Pittsburgh, Pennsylvania -- Bayer MaterialScience has introduced new high-solids, fine particle polyurethane dispersions for the North American textile coatings market, a 4 May BMS statement said.
Developed for textile applications including automotive interior and contract upholstery, and offering "environmental and economic advantages for applicators," BMS said, the new dispersions are:
• Impranil LP RSC 1554 polyurethane dispersion: Gives textiles more volume and body and is well suited to sporting goods and interior furnishings;
• Impranil LP RSC 1380 polyurethane dispersion: Improves the haptic properties of synthetic leathers in sporting goods and interior furnishings, and;
• Impranil LP RSC 1537 polyurethane dispersion: Characterised by softness and flexibility and well suited to the creation of an adhesion layer that is subsequently transferred to the textile together with the top layer, BMS said.
"From an economic and logistical perspective, these new aqueous dispersions help make the textile coating process more efficient," said Scott Grace, technical director, Waterborne Business Development, Coatings, Adhesives and Specialties, BMS.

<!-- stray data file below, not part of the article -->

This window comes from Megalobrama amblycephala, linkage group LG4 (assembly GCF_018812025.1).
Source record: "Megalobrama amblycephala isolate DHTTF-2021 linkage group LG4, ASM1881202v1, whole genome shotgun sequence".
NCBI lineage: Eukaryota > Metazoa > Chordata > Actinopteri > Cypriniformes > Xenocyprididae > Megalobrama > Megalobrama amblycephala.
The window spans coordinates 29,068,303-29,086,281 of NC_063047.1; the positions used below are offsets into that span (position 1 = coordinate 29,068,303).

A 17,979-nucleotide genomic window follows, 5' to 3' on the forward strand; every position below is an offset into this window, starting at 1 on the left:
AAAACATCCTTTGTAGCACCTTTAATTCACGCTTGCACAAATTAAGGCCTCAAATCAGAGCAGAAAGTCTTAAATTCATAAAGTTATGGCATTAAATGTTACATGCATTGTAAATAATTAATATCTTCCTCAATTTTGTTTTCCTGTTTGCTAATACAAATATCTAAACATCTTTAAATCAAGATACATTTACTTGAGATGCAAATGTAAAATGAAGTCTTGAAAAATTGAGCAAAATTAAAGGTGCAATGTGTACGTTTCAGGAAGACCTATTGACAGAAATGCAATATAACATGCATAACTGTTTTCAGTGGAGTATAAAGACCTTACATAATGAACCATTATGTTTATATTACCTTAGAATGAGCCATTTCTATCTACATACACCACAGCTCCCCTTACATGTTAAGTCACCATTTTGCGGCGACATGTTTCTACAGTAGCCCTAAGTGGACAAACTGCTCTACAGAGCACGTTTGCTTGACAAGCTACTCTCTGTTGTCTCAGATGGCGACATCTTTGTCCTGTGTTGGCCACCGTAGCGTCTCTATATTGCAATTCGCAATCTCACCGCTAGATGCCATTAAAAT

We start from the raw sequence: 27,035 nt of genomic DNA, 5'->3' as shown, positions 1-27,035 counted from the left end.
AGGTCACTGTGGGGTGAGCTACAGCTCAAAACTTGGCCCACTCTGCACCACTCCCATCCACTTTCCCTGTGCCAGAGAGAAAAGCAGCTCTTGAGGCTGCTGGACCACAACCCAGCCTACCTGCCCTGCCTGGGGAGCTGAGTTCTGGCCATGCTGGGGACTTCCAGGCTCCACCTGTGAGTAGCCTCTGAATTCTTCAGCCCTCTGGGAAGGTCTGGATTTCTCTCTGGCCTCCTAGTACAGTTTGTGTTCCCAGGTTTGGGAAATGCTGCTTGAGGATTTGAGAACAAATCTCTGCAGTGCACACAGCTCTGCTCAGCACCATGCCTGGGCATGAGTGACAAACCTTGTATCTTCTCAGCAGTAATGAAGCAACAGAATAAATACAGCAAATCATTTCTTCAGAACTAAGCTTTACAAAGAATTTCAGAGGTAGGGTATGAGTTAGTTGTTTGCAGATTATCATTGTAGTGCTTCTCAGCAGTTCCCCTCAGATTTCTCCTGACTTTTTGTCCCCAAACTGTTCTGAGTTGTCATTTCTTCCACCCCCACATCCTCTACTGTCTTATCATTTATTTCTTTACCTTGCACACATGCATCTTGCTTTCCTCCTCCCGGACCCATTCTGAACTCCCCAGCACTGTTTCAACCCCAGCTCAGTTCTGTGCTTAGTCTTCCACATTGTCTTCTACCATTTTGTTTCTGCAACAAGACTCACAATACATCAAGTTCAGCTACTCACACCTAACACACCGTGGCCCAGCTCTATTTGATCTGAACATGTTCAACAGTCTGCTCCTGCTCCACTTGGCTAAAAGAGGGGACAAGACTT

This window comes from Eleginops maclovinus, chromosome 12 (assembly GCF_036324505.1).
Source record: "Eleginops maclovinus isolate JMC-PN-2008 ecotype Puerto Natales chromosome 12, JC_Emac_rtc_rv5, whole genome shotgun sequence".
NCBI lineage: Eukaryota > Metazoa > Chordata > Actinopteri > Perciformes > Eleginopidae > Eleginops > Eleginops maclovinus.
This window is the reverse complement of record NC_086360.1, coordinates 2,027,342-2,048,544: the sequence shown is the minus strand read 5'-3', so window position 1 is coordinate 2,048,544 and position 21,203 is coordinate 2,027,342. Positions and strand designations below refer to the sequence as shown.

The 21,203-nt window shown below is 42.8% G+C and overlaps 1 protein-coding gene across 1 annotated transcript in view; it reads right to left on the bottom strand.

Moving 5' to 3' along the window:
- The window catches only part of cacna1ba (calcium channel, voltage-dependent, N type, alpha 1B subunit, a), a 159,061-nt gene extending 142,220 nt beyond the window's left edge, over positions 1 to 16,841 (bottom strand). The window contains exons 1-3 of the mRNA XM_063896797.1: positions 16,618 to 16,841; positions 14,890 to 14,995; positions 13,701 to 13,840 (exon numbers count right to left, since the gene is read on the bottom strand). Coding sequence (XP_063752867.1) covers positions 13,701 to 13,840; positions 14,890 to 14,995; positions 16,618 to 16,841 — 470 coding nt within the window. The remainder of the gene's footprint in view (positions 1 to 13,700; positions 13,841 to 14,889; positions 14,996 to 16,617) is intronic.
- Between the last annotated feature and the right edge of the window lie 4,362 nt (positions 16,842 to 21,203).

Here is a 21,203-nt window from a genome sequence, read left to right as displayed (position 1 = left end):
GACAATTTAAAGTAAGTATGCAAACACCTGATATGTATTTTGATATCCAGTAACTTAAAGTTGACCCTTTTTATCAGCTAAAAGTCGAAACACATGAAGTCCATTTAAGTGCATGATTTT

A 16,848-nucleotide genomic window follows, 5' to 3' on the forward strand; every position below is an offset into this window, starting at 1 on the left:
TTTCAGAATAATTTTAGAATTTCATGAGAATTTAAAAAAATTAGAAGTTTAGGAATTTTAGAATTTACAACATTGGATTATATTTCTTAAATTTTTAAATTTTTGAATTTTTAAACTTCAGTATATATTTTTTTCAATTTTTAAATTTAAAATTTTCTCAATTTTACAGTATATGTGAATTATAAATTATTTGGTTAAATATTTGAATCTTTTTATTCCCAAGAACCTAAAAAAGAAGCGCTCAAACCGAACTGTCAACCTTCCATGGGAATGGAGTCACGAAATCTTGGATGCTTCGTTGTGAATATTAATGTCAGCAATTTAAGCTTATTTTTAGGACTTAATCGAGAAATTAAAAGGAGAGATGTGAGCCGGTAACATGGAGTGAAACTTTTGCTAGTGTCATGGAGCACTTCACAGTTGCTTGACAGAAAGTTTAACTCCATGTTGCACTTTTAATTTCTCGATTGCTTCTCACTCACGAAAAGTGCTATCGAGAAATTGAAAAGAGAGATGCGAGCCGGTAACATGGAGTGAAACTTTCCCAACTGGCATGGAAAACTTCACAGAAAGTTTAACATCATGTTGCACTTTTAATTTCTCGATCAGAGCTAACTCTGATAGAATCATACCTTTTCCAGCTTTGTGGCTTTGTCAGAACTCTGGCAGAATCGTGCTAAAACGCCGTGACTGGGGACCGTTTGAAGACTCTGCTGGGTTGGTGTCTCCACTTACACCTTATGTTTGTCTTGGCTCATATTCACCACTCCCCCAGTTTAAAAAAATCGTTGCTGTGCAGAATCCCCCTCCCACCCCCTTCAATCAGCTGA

According to Bayer, the PU dispersions feature solids content of up to 60 percent, which can reduce the inventory amount of raw materials needed. "Furthermore, applicators can achieve higher film builds in one coat, reducing the number of overall coats that are necessary. Also, processing is more efficient because less water needs to be evaporated, and fewer stabilising additives are required," the statement said.
"Utilising polyurethane dispersions as a replacement for PVC (polyvinyl chloride) coatings allows for a coating with ultra-low volatile organic compounds (VOCs)," said William Corso, technical manager, Textile and Specialty Laboratories, Coatings, Adhesives and Specialties at BMS, pointing out the environmental advantages of the PU dispersions.
"For this reason these Impranil dispersions are a more eco-friendly and applicator-friendly option for synthetic leather formulations," he added. (RD)